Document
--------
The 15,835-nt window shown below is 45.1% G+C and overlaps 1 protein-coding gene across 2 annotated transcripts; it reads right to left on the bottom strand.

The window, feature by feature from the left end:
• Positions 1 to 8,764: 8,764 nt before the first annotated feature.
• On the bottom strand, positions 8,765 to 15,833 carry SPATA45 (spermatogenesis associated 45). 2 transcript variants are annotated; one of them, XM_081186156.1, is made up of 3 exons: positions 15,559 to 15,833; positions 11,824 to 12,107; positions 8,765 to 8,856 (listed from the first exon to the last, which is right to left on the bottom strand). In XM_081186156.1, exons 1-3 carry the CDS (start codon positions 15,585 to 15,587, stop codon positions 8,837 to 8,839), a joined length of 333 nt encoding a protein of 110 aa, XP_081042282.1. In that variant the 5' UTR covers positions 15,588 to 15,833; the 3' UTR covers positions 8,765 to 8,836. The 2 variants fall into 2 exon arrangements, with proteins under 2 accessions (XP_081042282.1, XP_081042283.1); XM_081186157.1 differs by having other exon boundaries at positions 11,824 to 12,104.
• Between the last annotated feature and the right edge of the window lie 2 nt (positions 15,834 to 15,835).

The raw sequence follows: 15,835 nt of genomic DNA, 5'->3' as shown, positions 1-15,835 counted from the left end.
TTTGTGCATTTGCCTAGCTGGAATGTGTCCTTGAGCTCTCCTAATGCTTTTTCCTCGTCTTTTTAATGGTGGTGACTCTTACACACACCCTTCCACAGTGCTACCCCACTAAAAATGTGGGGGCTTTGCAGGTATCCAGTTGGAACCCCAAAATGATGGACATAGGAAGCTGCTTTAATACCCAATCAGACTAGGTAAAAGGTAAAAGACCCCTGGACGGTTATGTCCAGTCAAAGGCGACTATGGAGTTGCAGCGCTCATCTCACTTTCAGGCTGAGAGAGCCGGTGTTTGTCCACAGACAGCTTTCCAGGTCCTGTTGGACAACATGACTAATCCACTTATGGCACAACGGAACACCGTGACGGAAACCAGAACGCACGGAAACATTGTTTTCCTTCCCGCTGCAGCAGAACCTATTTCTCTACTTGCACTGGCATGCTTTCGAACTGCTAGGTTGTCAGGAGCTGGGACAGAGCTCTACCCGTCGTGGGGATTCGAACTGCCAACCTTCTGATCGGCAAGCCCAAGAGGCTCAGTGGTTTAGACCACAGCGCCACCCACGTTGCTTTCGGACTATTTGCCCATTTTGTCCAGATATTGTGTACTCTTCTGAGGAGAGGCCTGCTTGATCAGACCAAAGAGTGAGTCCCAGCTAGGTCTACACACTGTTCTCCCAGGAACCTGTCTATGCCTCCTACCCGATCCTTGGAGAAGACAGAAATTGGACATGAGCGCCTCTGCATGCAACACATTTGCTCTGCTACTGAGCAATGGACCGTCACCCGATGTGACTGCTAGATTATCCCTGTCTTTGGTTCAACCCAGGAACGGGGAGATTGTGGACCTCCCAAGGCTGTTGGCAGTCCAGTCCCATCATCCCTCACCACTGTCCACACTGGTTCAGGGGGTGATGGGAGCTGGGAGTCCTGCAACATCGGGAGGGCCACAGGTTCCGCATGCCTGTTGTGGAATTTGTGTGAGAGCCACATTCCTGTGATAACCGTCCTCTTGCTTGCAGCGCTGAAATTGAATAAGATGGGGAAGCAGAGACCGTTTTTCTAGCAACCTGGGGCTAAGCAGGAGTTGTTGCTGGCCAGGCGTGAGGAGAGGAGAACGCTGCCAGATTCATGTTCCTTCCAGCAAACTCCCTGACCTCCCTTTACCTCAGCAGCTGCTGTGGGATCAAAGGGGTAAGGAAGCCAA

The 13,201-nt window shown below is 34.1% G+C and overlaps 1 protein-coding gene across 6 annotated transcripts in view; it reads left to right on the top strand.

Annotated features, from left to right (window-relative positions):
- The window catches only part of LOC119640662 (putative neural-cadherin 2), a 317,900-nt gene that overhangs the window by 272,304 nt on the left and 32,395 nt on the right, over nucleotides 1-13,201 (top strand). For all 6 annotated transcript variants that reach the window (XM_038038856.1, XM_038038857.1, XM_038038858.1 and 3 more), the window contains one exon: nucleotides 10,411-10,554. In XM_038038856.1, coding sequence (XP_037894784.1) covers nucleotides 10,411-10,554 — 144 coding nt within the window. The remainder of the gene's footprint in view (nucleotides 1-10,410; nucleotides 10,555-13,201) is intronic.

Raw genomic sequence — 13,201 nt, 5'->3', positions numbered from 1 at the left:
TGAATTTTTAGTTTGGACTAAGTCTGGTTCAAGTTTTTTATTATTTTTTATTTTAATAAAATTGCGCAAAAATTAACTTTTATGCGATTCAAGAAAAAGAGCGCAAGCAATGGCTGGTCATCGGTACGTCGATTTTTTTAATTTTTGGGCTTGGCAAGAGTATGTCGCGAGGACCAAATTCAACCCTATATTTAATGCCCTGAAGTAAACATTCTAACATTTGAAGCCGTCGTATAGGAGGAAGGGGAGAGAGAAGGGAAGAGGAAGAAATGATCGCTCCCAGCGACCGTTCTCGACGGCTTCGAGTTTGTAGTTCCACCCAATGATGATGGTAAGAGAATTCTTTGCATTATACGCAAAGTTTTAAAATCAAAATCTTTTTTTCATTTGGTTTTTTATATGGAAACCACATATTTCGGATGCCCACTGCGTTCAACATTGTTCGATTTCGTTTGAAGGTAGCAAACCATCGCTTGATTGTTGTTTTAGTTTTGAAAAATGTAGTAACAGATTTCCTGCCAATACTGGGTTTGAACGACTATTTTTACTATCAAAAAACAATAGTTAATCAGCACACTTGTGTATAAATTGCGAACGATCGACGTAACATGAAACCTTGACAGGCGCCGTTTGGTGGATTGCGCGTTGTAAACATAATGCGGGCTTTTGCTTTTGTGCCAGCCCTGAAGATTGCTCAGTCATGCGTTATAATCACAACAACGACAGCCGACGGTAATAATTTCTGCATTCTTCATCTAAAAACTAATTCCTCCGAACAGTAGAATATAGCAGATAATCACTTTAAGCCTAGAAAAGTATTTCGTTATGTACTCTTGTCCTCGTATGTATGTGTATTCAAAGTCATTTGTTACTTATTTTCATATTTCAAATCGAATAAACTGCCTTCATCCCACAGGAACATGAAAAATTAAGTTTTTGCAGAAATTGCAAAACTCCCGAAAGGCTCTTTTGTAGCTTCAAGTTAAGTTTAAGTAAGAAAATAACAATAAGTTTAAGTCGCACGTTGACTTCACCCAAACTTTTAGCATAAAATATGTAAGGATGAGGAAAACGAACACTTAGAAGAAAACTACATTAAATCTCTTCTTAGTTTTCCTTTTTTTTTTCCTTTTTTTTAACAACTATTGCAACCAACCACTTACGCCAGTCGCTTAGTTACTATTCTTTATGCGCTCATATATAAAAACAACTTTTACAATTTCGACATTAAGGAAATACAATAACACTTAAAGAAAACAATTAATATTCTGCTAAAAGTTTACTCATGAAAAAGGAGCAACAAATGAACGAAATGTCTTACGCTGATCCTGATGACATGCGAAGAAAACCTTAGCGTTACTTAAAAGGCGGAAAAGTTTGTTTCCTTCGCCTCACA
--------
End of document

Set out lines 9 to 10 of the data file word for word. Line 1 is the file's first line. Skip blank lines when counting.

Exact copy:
Annotated features, from left to right (window-relative positions):
- The window catches only part of LOC119640662 (putative neural-cadherin 2), a 317,900-nt gene that overhangs the window by 272,304 nt on the left and 32,395 nt on the right, over nucleotides 1-13,201 (top strand). For all 6 annotated transcript variants that reach the window (XM_038038856.1, XM_038038857.1, XM_038038858.1 and 3 more), the window contains one exon: nucleotides 10,411-10,554. In XM_038038856.1, coding sequence (XP_037894784.1) covers nucleotides 10,411-10,554 — 144 coding nt within the window. The remainder of the gene's footprint in view (nucleotides 1-10,410; nucleotides 10,555-13,201) is intronic.